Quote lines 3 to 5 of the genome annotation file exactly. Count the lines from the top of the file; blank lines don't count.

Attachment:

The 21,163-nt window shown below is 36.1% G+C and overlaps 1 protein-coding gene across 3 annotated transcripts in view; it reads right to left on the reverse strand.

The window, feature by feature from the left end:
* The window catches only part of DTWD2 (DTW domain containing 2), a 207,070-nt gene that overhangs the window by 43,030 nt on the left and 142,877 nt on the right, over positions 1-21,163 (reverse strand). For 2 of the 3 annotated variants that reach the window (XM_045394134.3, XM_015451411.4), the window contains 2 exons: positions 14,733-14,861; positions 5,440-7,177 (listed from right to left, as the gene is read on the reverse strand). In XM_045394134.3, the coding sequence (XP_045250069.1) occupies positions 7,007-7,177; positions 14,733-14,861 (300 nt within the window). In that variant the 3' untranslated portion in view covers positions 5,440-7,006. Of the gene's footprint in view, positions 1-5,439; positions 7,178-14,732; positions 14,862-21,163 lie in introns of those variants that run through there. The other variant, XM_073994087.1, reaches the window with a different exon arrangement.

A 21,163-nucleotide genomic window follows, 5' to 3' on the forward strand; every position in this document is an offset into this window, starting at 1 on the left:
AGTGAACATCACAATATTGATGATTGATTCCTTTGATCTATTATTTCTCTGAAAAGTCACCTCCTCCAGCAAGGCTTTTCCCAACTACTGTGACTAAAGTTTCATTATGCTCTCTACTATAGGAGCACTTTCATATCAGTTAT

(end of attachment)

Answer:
* The window catches only part of DTWD2 (DTW domain containing 2), a 207,070-nt gene that overhangs the window by 43,030 nt on the left and 142,877 nt on the right, over positions 1-21,163 (reverse strand). For 2 of the 3 annotated variants that reach the window (XM_045394134.3, XM_015451411.4), the window contains 2 exons: positions 14,733-14,861; positions 5,440-7,177 (listed from right to left, as the gene is read on the reverse strand). In XM_045394134.3, the coding sequence (XP_045250069.1) occupies positions 7,007-7,177; positions 14,733-14,861 (300 nt within the window). In that variant the 3' untranslated portion in view covers positions 5,440-7,006. Of the gene's footprint in view, positions 1-5,439; positions 7,178-14,732; positions 14,862-21,163 lie in introns of those variants that run through there. The other variant, XM_073994087.1, reaches the window with a different exon arrangement.

A 21,163-nucleotide genomic window follows, 5' to 3' on the forward strand; every position in this document is an offset into this window, starting at 1 on the left:
AGTGAACATCACAATATTGATGATTGATTCCTTTGATCTATTATTTCTCTGAAAAGTCACCTCCTCCAGCAAGGCTTTTCCCAACTACTGTGACTAAAGTTTCATTATGCTCTCTACTATAGGAGCACTTTCATATCAGTTAT